Writer at PuertoRico.com. I am a writer, editor, and freelancer. I was born and raised in San Germán, Puerto Rico, where I experienced the best landscapes, local eateries, and shops the region has to offer. Sharing the rich culture and history of Puerto Rico’s Southwest gives me the perfect reason to keep exploring! 

Find the best things to do by interest

Outdoor adventures, food & drinks, history, culture & art.

A beginner's guide to visiting Puerto Rico: Everything you need to eat, see and do

Victoria M. Walker

Puerto Rico is beloved by travelers around the world, and for good reason.

From bioluminescent bays, pristine Caribbean beaches and lush forests to historic streetscapes, a vibrant local food scene and fascinating cultural attractions, each region of Puerto Rico offers visitors a distinct experience.

And there's simply never a bad time to visit. Better yet, you can often find cheap nonstop flights to both San Juan's Luis Muñoz Marín International Airport (SJU) and Aguadilla's Rafael Hernández Airport (BQN) on the stunning northwest coast. If you're traveling from the U.S., you don't even need a passport or have to change your money.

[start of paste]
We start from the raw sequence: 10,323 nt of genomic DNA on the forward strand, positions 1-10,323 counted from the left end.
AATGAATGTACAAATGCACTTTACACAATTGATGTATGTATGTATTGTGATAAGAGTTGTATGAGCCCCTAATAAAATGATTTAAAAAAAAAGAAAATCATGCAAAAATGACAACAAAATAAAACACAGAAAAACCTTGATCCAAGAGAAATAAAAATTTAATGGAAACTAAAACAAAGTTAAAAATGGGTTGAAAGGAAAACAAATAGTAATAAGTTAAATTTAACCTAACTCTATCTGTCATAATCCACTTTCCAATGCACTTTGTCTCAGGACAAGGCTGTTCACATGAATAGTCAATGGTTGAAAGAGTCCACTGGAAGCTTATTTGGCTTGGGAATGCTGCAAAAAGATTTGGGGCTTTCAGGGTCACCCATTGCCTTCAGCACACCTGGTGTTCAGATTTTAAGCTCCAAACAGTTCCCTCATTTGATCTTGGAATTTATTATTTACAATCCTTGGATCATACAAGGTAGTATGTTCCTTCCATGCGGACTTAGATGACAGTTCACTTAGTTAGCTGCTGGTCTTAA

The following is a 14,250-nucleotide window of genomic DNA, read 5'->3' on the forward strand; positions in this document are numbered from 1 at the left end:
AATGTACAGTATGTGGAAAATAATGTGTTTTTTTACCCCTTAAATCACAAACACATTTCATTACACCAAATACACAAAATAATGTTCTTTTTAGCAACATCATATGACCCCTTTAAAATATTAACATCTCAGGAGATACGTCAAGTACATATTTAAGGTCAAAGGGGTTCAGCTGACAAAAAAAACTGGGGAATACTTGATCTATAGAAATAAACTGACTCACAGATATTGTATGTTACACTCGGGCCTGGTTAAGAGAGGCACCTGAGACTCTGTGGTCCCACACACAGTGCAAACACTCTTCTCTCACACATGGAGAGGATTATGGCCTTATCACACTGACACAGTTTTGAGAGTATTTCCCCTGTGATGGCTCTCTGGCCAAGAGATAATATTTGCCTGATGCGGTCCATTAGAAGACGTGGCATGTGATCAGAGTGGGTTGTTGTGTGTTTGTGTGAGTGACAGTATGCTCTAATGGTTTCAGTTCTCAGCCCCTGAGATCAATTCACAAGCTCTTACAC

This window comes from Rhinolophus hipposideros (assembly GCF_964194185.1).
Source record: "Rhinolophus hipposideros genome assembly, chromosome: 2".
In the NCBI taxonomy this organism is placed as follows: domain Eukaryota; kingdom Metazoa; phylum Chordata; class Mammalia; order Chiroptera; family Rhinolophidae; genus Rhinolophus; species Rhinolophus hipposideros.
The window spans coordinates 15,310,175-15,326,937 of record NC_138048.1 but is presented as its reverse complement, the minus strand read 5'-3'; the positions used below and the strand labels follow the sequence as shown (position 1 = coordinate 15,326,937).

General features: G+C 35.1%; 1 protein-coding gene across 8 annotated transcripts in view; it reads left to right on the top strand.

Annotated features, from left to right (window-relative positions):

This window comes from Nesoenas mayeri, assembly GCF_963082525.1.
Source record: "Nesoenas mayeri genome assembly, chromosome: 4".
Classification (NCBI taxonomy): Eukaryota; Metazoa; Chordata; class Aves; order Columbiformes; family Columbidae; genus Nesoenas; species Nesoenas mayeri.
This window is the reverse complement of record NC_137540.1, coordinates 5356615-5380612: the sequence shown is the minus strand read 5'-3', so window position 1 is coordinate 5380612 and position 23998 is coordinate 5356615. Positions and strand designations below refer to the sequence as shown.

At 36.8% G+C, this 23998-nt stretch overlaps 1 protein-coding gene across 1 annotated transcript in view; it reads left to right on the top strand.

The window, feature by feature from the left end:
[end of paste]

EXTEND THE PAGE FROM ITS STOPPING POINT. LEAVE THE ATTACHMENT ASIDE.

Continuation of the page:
It's a perfect tropical weekend getaway from the Eastern Seaboard; you can board an early morning flight and enjoy lunch and a pina colada with your toes in the sand.

In short: Paradise awaits.

travel info for puerto rico

Where to eat and drink in Puerto Rico

Puerto Rico is a wonderful destination for foodies. Along the cobblestone streets of Old San Juan, you'll find gourmet cuisine served in elegant, historic townhomes rubbing shoulders with atmospheric hole-in-the-walls that serve traditional fare.

Following Hurricane Maria, restaurants became ever keener to support local agriculture and celebrate food that is grown entirely on the island. The result is farm-fresh, hyper-seasonal cuisine infused with Creole, Taino and Spanish influences.